|Discoloured and damaged statues of Buddha in the foothills of Dhauli, on the outskirts of Bhubaneswar. Telegraph pictures
Bhubaneswar, Jan. 25: Installation of fibre statues of Lord Buddha at the historic Dhauli hills on the outskirts of the city has caused resentment in the state’s artistic fraternity.
One of the major attractions of the hills is the rock-cut elephant overlooking the famous Asokan edicts inscribed on stone. Most of the state’s eminent sculptors feel that putting up fibre statues at this rock-hewn memorial to Buddhism and King Asoka was completely out of sync with aesthetic sensibilities.
The memorial is also known for a peace pagoda, set up by the Kalinga Nippon Buddha Sangha. The seven fibre statues of Buddha have been put up in a park being developed by the state tourism department in the foothills of Dhauli.
The park is part of a Rs 5-crore project of the tourism department to make the place more attractive for tourists. Sources said there was also a plan to install a 40-foot-long statue of sleeping Buddha in the park. The Odisha Tourism Development Corporation is executing the project.
“A stone statue can last more than 1,000 years as is evident from our ancient monuments made in stone. In contrast, fibre-made pieces of art have a life of one to five years. While stonework needs no extra care, fibre objects entail regular repairs and colouring to protect them. So why choose fibre as the medium for creating such pieces of art?” asked noted sculptor Raghunath Mohapatra.
Another well-known sculptor, Sudarshan Sahoo, said: “These days, putting up statues and other art works has become a business. Quality is sacrificed and people seem to have scant regard for cultural heritage and tradition.”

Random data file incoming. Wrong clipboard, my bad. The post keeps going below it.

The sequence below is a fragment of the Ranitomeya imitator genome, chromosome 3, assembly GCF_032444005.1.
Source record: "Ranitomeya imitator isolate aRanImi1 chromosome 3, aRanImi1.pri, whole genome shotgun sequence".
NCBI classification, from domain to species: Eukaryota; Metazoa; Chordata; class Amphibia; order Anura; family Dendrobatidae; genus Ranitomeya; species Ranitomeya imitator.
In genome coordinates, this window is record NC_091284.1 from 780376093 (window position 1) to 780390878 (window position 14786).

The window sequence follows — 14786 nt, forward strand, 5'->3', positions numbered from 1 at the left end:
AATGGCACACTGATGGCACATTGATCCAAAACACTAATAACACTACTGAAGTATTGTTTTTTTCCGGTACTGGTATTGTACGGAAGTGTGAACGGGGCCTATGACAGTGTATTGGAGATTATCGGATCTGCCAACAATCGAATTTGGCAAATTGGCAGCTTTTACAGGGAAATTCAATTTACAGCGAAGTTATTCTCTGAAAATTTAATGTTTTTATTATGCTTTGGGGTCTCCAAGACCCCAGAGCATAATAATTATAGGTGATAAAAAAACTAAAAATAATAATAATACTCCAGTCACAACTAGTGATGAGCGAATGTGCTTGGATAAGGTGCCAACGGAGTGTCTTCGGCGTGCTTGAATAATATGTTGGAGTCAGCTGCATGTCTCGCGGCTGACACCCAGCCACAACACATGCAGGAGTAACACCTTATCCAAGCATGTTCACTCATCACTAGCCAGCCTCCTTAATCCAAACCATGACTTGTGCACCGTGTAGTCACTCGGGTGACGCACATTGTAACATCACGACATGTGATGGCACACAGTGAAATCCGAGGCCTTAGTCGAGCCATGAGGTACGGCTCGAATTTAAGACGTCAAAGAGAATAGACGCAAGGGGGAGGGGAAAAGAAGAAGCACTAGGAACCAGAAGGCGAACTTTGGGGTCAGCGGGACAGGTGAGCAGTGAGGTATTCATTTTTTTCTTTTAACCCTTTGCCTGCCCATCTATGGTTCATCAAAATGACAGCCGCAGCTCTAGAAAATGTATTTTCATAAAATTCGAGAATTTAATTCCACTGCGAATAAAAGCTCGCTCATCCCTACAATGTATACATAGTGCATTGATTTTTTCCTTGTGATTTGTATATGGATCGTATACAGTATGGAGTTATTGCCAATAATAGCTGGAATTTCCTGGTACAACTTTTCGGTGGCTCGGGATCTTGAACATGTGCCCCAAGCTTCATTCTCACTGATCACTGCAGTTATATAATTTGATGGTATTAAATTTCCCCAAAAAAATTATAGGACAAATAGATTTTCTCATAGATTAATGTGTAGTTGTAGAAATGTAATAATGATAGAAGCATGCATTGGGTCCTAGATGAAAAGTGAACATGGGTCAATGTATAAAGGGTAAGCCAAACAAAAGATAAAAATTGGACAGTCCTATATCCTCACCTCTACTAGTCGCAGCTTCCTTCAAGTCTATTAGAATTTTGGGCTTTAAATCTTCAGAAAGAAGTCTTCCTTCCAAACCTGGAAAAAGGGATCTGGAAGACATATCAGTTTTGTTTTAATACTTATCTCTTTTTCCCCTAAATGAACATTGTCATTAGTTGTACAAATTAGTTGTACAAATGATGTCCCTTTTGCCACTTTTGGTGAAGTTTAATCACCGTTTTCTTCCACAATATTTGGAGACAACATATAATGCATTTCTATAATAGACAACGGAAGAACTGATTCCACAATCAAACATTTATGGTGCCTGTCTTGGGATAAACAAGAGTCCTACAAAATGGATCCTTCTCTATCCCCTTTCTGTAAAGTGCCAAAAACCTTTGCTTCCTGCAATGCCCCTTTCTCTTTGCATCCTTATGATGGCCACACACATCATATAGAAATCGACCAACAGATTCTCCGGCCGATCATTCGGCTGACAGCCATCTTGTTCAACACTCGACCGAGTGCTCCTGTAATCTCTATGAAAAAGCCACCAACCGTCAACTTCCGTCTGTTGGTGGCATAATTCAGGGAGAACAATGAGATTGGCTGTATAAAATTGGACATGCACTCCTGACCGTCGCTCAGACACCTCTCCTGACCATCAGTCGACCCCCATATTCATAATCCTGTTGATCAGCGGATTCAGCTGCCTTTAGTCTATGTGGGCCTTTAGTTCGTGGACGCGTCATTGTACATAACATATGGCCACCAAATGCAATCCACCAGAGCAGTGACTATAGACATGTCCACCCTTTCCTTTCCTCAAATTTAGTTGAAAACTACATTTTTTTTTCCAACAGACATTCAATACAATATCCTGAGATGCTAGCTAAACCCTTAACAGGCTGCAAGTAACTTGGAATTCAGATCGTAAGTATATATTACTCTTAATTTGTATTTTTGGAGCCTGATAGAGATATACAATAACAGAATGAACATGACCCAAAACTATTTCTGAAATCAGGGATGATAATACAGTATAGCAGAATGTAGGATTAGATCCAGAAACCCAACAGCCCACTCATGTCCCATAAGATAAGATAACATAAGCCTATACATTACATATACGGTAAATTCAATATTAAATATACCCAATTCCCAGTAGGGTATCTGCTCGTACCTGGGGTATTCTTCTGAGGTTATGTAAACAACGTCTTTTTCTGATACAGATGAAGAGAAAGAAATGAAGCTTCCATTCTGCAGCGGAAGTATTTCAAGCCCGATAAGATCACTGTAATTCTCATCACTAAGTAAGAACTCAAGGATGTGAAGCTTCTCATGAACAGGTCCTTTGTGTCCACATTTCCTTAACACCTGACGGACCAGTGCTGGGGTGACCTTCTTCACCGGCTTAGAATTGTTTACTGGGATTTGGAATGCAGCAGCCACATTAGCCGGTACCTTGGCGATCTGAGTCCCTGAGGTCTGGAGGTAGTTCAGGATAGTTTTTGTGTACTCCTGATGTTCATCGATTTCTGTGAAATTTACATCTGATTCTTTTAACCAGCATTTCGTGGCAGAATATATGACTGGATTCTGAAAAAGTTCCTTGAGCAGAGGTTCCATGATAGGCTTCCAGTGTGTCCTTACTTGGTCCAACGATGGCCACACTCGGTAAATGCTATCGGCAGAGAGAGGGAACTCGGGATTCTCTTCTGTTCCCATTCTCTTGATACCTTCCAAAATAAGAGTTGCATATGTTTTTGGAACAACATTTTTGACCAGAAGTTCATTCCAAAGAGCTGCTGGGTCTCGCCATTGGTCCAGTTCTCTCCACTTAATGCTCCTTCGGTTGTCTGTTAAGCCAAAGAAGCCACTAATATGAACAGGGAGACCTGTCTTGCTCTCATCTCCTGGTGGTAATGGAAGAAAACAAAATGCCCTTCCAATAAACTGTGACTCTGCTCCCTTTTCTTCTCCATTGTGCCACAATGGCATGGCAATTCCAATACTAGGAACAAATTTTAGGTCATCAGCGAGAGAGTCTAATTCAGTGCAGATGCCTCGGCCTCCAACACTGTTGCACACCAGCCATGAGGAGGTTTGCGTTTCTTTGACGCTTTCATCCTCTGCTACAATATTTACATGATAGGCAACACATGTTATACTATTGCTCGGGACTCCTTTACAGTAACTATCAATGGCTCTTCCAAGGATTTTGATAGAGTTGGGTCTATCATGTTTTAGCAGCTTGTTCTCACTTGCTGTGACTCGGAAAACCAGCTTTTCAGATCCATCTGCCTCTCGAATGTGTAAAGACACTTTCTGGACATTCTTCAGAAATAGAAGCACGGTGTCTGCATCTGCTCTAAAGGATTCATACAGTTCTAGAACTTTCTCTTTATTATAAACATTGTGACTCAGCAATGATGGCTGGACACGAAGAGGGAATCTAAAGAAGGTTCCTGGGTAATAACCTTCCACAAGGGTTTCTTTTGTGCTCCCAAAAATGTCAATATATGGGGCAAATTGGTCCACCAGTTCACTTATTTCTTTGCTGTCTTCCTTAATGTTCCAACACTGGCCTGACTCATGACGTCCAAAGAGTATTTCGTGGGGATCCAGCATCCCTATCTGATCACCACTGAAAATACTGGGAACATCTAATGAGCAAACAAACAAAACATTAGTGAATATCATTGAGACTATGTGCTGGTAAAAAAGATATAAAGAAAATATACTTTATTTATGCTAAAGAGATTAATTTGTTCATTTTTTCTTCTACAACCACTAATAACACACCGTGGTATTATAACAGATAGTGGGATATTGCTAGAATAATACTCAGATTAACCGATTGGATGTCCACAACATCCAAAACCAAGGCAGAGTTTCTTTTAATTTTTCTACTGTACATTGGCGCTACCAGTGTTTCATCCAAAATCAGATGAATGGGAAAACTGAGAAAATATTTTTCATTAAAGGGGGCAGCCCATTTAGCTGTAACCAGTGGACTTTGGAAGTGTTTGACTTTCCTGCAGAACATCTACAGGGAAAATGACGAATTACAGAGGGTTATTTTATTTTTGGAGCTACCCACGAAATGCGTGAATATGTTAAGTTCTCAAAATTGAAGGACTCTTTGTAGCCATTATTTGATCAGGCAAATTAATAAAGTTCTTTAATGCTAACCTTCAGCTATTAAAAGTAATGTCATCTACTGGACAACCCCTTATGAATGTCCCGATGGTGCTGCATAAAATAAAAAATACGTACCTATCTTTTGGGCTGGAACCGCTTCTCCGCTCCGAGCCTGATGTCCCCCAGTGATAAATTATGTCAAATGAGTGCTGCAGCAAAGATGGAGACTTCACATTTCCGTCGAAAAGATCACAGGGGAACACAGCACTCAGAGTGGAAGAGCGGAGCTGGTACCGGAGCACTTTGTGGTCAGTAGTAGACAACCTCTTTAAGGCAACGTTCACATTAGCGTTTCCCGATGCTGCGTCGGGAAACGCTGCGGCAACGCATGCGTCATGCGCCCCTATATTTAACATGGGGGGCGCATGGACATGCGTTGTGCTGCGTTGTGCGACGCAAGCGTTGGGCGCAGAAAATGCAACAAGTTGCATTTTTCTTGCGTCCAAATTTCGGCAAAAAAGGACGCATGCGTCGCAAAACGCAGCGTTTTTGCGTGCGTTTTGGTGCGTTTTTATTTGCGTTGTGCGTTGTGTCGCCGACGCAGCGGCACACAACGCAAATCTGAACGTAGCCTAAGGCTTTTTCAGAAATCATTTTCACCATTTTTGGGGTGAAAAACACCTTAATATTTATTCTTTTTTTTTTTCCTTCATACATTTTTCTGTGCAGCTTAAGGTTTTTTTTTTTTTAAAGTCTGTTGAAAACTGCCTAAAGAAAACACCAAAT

Sahoo, who has created and installed several statues and panels of Lord Buddha and Jataka tales at various places in India and abroad, said that while longevity was an important factor while installing art works, care should also be taken to avoid toxic materials such as fibre.
“Use of fibre in making statues should be discouraged on environmental grounds as well,” he said.
Both Mohapatra and Sahoo were part of the international peace pagoda (Vishwa Shanti Stupa) project at Dhauli in 1972. They had sculpted Buddha statues and panels surrounding the pagoda.
The Dhauli hills were also the backdrop of the famous Kalinga war fought along the banks of the Daya river that flows nearby. In the wake of the war that took place around 261 BC, victorious Magadh emperor Asoka turned a Buddhist, marking a turning point in the history of the country. The transformation of Chandasoka into Dharmasoka is the stuff of history.
D.P. Mohanty, associate professor, department of paintings and visual arts, Banaras Hindu University, who was in the city last week in connection with an art exhibition, said: “Stone carvings are for ever and an eternal part of our tradition. Making historic statues with fibre is just belittling their importance.”
K. Yoda, temple in-charge at the Dhauli pagoda, said: “We want to propagate Buddhism through the statues of Lord Buddha irrespective of the material used in making them.”
Director of the corporation and joint secretary of the tourism department M.R. Patnaik said: “The fibre statues near Dhauli had been commissioned before I took charge, so I cannot comment on them. However, as far as longevity is concened, I will personally prefer stone-carved statues.”